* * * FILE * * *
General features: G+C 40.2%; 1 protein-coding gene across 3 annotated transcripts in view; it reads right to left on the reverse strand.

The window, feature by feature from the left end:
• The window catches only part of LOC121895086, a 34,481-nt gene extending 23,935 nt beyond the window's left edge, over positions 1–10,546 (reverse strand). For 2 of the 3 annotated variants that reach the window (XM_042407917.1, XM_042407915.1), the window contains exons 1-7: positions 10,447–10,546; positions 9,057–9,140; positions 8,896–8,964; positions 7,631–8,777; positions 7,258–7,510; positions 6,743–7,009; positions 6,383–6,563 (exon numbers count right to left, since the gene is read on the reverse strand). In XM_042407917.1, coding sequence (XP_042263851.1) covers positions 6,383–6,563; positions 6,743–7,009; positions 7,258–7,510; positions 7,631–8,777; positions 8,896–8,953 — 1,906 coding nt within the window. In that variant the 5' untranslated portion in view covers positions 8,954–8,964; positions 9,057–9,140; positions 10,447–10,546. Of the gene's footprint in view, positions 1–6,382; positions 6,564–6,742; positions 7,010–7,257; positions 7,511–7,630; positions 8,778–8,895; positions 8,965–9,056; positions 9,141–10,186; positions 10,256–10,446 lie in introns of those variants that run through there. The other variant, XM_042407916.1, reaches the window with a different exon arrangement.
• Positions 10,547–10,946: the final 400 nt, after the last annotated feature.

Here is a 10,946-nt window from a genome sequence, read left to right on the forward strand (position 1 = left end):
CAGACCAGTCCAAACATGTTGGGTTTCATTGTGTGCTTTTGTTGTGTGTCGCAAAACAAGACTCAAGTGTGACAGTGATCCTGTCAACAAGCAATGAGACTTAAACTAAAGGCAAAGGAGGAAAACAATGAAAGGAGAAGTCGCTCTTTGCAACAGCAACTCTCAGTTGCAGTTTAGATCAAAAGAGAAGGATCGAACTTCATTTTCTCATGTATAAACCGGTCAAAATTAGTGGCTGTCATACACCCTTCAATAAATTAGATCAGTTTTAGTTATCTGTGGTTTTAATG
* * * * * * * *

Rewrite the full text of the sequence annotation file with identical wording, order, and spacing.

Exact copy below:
General features: G+C 40.2%; 1 protein-coding gene across 3 annotated transcripts in view; it reads right to left on the reverse strand.

The window, feature by feature from the left end:
• The window catches only part of LOC121895086, a 34,481-nt gene extending 23,935 nt beyond the window's left edge, over positions 1–10,546 (reverse strand). For 2 of the 3 annotated variants that reach the window (XM_042407917.1, XM_042407915.1), the window contains exons 1-7: positions 10,447–10,546; positions 9,057–9,140; positions 8,896–8,964; positions 7,631–8,777; positions 7,258–7,510; positions 6,743–7,009; positions 6,383–6,563 (exon numbers count right to left, since the gene is read on the reverse strand). In XM_042407917.1, coding sequence (XP_042263851.1) covers positions 6,383–6,563; positions 6,743–7,009; positions 7,258–7,510; positions 7,631–8,777; positions 8,896–8,953 — 1,906 coding nt within the window. In that variant the 5' untranslated portion in view covers positions 8,954–8,964; positions 9,057–9,140; positions 10,447–10,546. Of the gene's footprint in view, positions 1–6,382; positions 6,564–6,742; positions 7,010–7,257; positions 7,511–7,630; positions 8,778–8,895; positions 8,965–9,056; positions 9,141–10,186; positions 10,256–10,446 lie in introns of those variants that run through there. The other variant, XM_042407916.1, reaches the window with a different exon arrangement.
• Positions 10,547–10,946: the final 400 nt, after the last annotated feature.

Here is a 10,946-nt window from a genome sequence, read left to right on the forward strand (position 1 = left end):
CAGACCAGTCCAAACATGTTGGGTTTCATTGTGTGCTTTTGTTGTGTGTCGCAAAACAAGACTCAAGTGTGACAGTGATCCTGTCAACAAGCAATGAGACTTAAACTAAAGGCAAAGGAGGAAAACAATGAAAGGAGAAGTCGCTCTTTGCAACAGCAACTCTCAGTTGCAGTTTAGATCAAAAGAGAAGGATCGAACTTCATTTTCTCATGTATAAACCGGTCAAAATTAGTGGCTGTCATACACCCTTCAATAAATTAGATCAGTTTTAGTTATCTGTGGTTTTAATG